According to the International Labor Organization (ILO), the coronavirus pandemic has affected about 2.7 billion workers. This accounts for 81% of the total number of workers in the world.
There are 1.25 billion workers that are working in sectors heavily affected by the coronavirus pandemic and at a high risk of losing their jobs. The ILO considers this to be the most serious job crisis since World War II.
According to the ILO, due to the influence of the coronavirus pandemic, the number of working hours for workers is reduced worldwide by about 6.7%, of which the highest in the Arab region (8.1%), followed by Europe (7.8%), Asia-Pacific (7.2%), America (6.3%), some countries in Europe and Central Asia (6.0%) and lowest in Africa (4.9%).
Among the economic sectors affected by the coronavirus pandemic, professions related to wholesale and retail trade, manufacturing, accommodation and catering services, real estate, joint venture, and administrative activities were most affected. Meanwhile, some occupations with state patronage such as education, health care, and agriculture are less affected.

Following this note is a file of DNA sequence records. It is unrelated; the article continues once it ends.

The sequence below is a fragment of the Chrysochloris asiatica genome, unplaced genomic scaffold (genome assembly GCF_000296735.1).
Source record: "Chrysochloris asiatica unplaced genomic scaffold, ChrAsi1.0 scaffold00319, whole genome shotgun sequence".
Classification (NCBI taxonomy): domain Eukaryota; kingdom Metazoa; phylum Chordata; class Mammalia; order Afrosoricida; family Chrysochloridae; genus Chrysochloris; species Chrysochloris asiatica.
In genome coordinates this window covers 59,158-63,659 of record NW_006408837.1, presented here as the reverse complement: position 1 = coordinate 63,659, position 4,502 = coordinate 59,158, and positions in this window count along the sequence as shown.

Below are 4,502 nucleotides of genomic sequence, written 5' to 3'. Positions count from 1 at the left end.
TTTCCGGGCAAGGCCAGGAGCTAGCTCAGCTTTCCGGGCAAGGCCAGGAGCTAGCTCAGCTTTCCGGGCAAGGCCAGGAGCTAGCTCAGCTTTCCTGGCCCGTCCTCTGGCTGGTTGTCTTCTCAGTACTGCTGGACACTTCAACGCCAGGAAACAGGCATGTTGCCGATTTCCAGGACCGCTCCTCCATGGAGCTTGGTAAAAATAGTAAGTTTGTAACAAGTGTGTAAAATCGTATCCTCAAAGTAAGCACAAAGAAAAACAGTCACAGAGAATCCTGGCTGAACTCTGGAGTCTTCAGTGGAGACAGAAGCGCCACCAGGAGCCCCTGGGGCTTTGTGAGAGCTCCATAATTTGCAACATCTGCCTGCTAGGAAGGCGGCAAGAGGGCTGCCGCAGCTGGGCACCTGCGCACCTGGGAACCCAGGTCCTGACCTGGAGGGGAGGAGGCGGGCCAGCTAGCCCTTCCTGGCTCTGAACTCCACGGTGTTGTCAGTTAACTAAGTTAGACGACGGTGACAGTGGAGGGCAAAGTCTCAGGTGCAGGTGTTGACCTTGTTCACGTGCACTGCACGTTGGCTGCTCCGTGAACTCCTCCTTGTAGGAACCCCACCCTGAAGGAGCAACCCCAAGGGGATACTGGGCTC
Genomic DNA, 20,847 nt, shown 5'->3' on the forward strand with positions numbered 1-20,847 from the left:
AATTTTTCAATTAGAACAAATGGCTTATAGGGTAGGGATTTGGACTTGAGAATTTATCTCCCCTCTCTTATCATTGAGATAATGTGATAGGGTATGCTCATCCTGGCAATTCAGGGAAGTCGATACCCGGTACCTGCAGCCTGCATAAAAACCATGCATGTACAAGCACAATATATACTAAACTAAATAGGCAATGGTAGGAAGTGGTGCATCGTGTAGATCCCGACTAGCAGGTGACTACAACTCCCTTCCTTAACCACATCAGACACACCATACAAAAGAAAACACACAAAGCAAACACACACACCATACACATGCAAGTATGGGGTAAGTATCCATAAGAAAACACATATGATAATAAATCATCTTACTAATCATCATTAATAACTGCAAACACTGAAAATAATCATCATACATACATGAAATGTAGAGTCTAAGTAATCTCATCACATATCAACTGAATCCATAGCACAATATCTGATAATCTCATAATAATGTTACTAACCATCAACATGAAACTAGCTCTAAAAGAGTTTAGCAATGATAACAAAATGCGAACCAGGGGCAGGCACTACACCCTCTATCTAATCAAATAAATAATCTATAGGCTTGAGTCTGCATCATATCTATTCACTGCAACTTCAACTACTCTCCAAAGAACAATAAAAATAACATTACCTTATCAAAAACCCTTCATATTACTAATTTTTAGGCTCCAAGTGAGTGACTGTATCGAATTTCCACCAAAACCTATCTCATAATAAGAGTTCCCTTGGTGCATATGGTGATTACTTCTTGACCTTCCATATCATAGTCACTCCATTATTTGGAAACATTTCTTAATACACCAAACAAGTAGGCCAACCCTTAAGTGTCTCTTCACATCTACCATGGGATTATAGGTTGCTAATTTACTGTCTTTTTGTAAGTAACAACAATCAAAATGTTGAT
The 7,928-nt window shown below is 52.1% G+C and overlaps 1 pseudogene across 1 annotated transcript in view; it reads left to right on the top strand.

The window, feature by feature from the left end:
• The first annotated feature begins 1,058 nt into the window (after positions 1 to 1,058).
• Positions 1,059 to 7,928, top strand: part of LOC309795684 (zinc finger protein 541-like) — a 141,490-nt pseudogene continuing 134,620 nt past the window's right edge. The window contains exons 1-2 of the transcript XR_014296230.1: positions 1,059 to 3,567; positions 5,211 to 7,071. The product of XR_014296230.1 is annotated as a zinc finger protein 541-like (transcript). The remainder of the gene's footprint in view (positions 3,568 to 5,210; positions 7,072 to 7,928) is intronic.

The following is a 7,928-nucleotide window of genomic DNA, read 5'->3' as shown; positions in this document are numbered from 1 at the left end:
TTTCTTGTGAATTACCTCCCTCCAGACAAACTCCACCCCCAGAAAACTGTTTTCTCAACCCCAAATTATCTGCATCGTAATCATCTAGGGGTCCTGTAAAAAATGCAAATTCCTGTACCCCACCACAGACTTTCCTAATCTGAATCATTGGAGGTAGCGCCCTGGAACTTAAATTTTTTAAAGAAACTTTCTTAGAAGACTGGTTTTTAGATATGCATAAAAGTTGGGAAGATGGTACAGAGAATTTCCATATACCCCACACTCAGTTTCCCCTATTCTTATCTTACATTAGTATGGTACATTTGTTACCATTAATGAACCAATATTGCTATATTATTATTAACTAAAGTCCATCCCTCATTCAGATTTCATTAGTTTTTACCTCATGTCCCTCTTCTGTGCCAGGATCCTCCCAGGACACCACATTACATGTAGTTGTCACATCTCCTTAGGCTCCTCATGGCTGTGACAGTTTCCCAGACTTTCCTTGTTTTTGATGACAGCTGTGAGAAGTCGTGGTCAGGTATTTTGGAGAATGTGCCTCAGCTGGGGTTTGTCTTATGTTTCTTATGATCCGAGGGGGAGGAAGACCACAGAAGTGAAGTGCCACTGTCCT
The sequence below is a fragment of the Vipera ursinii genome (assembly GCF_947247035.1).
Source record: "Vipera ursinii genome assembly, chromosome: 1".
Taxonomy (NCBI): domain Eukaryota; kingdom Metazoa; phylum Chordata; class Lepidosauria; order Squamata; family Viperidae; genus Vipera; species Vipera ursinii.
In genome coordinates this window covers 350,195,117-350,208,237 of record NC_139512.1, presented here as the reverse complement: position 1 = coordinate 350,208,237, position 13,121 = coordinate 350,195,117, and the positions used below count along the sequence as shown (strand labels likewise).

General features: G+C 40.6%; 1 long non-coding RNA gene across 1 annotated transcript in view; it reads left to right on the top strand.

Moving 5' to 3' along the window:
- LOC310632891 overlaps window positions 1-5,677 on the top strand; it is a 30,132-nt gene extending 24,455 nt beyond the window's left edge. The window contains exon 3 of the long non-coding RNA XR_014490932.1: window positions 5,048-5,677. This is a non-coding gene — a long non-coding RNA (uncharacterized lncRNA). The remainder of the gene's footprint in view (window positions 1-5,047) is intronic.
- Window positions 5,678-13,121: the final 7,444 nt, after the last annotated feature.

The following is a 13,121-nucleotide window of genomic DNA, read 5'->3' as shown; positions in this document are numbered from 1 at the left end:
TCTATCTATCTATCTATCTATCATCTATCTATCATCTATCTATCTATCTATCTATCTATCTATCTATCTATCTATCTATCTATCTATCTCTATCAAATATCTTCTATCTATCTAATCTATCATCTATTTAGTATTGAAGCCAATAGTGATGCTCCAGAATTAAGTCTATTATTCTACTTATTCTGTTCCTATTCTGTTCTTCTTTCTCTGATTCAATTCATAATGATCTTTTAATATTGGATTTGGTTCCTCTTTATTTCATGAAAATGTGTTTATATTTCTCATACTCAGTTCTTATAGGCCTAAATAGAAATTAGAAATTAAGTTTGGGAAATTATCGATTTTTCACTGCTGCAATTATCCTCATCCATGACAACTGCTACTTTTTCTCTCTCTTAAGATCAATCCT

Informal workers facing the risk of falling into poverty
Since coronavirus is affecting the economy, it is estimated that about 2 billion informal (freelance) workers have been unemployed, most of whom are in emerging and developing economies. These workers often find it difficult to access health care services and social security, and at the same time, face high risks of infection and the risk of being affected by blockade measures.
In India, where nearly 90% of the total workforce is informal workers, with about 400 million people working face the risk of falling into poverty.
The temporary solutions
To minimize the impact of the coronavirus pandemic on industries and workers, the ILO recommends that countries develop policies and solutions based on four principles. First, stimulate the economy and employment. Second, support for business, employment, and income. Third, protection of workers at work. And finally, propose solutions through social dialogue.
The ILO recommends that countries focus on providing support to the most affected groups of workers and occupations, including freelance workers, and promoting community initiatives. They should support formal workers and businesses to ensure they do not fall into the informal sector due to the crisis. Besides, they need to ensure that public resources are allocated in a strategic and targeted manner.
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